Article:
For me, the best thing about attending conventions is the opportunity to socialize with my peers. I love catching up with old friends from distant locations, and meeting new ones because of shared experiences. As massage therapists and bodyworkers, we have extensive interaction with our clients, but little with our peers. As example, I work with five other massage therapists in a clinic; four of us are present during any workday. There have been many days when I have heard the others in the hallway or in their treatment rooms, but never actually saw or spoke to anyone other than my clients. Bumping into a co-worker at the sink while washing my hands is as in-depth as most encounters go! Conventions allow me to have quality conversations with many others who share my business problems and successes, and have many of the same goals. It's quite empowering. We massage therapists and bodyworkers are a diverse lot, but conventions allow us to join together -- to learn, to experience, to bond and to laugh. I hope I see you at one soon!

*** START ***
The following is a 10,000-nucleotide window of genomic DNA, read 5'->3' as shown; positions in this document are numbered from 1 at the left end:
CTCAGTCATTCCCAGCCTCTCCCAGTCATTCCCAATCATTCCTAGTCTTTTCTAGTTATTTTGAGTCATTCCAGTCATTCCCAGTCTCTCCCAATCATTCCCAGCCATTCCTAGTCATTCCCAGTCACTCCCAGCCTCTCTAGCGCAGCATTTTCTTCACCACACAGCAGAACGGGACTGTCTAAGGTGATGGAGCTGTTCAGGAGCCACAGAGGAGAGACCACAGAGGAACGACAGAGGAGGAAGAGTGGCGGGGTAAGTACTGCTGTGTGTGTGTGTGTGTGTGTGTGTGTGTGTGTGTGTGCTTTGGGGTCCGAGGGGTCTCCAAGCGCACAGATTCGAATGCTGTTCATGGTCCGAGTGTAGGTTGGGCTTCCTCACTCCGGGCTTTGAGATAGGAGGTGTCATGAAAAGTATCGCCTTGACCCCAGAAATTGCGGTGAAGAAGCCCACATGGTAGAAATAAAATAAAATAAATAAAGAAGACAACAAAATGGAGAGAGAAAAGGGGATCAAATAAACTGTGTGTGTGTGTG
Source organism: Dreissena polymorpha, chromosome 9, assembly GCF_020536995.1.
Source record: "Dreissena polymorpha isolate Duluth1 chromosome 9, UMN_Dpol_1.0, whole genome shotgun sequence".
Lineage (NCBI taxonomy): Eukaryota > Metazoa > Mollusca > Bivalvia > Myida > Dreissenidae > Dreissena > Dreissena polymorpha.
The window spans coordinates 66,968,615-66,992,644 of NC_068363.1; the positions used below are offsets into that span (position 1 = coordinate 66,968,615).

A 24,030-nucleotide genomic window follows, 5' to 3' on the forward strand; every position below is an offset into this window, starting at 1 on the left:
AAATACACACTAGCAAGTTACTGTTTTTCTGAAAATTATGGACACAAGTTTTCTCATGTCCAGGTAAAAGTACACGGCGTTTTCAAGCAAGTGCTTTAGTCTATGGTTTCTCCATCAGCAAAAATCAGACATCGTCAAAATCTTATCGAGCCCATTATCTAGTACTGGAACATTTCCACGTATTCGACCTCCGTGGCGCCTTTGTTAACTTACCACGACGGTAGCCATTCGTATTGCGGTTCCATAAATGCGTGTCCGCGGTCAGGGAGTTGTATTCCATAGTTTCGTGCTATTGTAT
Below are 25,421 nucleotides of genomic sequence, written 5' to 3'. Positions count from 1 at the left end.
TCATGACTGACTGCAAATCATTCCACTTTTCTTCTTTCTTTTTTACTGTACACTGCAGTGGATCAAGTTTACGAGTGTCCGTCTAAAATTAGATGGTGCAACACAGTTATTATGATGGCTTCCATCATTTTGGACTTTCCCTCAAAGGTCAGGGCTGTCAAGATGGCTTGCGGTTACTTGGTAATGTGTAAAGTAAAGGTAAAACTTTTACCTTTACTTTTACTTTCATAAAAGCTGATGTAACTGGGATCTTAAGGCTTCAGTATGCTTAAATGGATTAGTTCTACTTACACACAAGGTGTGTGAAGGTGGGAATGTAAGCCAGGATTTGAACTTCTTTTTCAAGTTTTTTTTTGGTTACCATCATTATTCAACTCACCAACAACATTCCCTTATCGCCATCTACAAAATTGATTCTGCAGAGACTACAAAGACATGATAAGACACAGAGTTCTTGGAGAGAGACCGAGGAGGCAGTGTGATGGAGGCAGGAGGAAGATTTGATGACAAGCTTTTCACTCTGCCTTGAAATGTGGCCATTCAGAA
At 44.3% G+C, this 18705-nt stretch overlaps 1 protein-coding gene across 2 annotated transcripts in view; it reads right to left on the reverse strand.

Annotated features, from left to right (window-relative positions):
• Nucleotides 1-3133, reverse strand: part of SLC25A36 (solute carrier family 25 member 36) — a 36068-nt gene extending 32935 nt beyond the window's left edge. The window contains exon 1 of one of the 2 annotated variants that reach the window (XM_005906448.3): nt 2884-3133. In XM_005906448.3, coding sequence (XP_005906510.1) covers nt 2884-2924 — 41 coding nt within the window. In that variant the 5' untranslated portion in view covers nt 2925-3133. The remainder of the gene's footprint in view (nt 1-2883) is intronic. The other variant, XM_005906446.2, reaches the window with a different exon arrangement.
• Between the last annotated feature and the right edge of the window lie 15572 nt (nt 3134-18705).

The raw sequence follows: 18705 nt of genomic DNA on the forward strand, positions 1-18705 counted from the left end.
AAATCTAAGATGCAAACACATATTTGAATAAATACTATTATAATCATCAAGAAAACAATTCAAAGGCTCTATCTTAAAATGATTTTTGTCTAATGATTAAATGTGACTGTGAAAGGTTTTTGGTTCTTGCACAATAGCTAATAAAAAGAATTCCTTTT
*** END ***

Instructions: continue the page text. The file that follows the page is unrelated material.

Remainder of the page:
Massage Today encourages letters to the editor to discuss matters relating to the publication's content. Letters may be published in a future issue of Massage Today. Please send all correspondence by e-mail to , or by regular mail to the address listed below:
Former editor of Massage Today, Cliff is owner of Windham Health Center Neuromuscular Therapy LLC. He is nationally certified in therapeutic massage & bodywork and is licensed as a massage therapist by the states of New Hampshire and Florida. Cliff is a member of the International Association of Healthcare Practitioners; a professional member and past president of the New Hampshire chapter of the American Massage Therapy Association; a certified member of the Associated Bodywork & Massage Professionals, Inc.; and a past chairman of the board of directors of the National Certification Board for Therapeutic Massage & Bodywork.